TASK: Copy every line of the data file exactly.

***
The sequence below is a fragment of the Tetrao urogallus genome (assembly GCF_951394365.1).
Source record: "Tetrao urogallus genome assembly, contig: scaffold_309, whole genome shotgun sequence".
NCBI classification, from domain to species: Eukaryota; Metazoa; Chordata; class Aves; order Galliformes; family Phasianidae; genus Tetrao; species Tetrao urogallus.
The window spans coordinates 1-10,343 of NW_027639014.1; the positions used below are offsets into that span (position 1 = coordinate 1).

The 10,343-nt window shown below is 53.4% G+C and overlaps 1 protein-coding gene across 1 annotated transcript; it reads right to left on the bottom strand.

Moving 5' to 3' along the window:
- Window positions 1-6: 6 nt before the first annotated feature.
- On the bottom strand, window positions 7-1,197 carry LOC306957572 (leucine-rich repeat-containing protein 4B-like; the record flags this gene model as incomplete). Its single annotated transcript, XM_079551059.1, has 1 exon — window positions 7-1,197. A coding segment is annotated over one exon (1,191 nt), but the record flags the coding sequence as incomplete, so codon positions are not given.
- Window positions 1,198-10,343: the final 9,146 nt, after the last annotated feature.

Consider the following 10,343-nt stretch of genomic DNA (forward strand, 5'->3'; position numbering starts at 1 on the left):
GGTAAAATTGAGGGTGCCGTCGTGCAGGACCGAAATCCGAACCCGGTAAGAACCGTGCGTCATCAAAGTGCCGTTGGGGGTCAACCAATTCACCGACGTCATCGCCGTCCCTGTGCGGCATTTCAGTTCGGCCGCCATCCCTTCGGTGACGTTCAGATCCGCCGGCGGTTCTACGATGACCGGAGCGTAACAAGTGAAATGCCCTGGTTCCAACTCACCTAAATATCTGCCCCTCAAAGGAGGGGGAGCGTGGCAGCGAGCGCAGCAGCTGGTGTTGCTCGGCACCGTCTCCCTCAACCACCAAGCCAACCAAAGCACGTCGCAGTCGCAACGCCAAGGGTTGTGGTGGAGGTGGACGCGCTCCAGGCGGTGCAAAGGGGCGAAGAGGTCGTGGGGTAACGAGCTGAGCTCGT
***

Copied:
The sequence below is a fragment of the Tetrao urogallus genome (assembly GCF_951394365.1).
Source record: "Tetrao urogallus genome assembly, contig: scaffold_309, whole genome shotgun sequence".
NCBI classification, from domain to species: Eukaryota; Metazoa; Chordata; class Aves; order Galliformes; family Phasianidae; genus Tetrao; species Tetrao urogallus.
The window spans coordinates 1-10,343 of NW_027639014.1; the positions used below are offsets into that span (position 1 = coordinate 1).

The 10,343-nt window shown below is 53.4% G+C and overlaps 1 protein-coding gene across 1 annotated transcript; it reads right to left on the bottom strand.

Moving 5' to 3' along the window:
- Window positions 1-6: 6 nt before the first annotated feature.
- On the bottom strand, window positions 7-1,197 carry LOC306957572 (leucine-rich repeat-containing protein 4B-like; the record flags this gene model as incomplete). Its single annotated transcript, XM_079551059.1, has 1 exon — window positions 7-1,197. A coding segment is annotated over one exon (1,191 nt), but the record flags the coding sequence as incomplete, so codon positions are not given.
- Window positions 1,198-10,343: the final 9,146 nt, after the last annotated feature.

Consider the following 10,343-nt stretch of genomic DNA (forward strand, 5'->3'; position numbering starts at 1 on the left):
GGTAAAATTGAGGGTGCCGTCGTGCAGGACCGAAATCCGAACCCGGTAAGAACCGTGCGTCATCAAAGTGCCGTTGGGGGTCAACCAATTCACCGACGTCATCGCCGTCCCTGTGCGGCATTTCAGTTCGGCCGCCATCCCTTCGGTGACGTTCAGATCCGCCGGCGGTTCTACGATGACCGGAGCGTAACAAGTGAAATGCCCTGGTTCCAACTCACCTAAATATCTGCCCCTCAAAGGAGGGGGAGCGTGGCAGCGAGCGCAGCAGCTGGTGTTGCTCGGCACCGTCTCCCTCAACCACCAAGCCAACCAAAGCACGTCGCAGTCGCAACGCCAAGGGTTGTGGTGGAGGTGGACGCGCTCCAGGCGGTGCAAAGGGGCGAAGAGGTCGTGGGGTAACGAGCTGAGCTCGT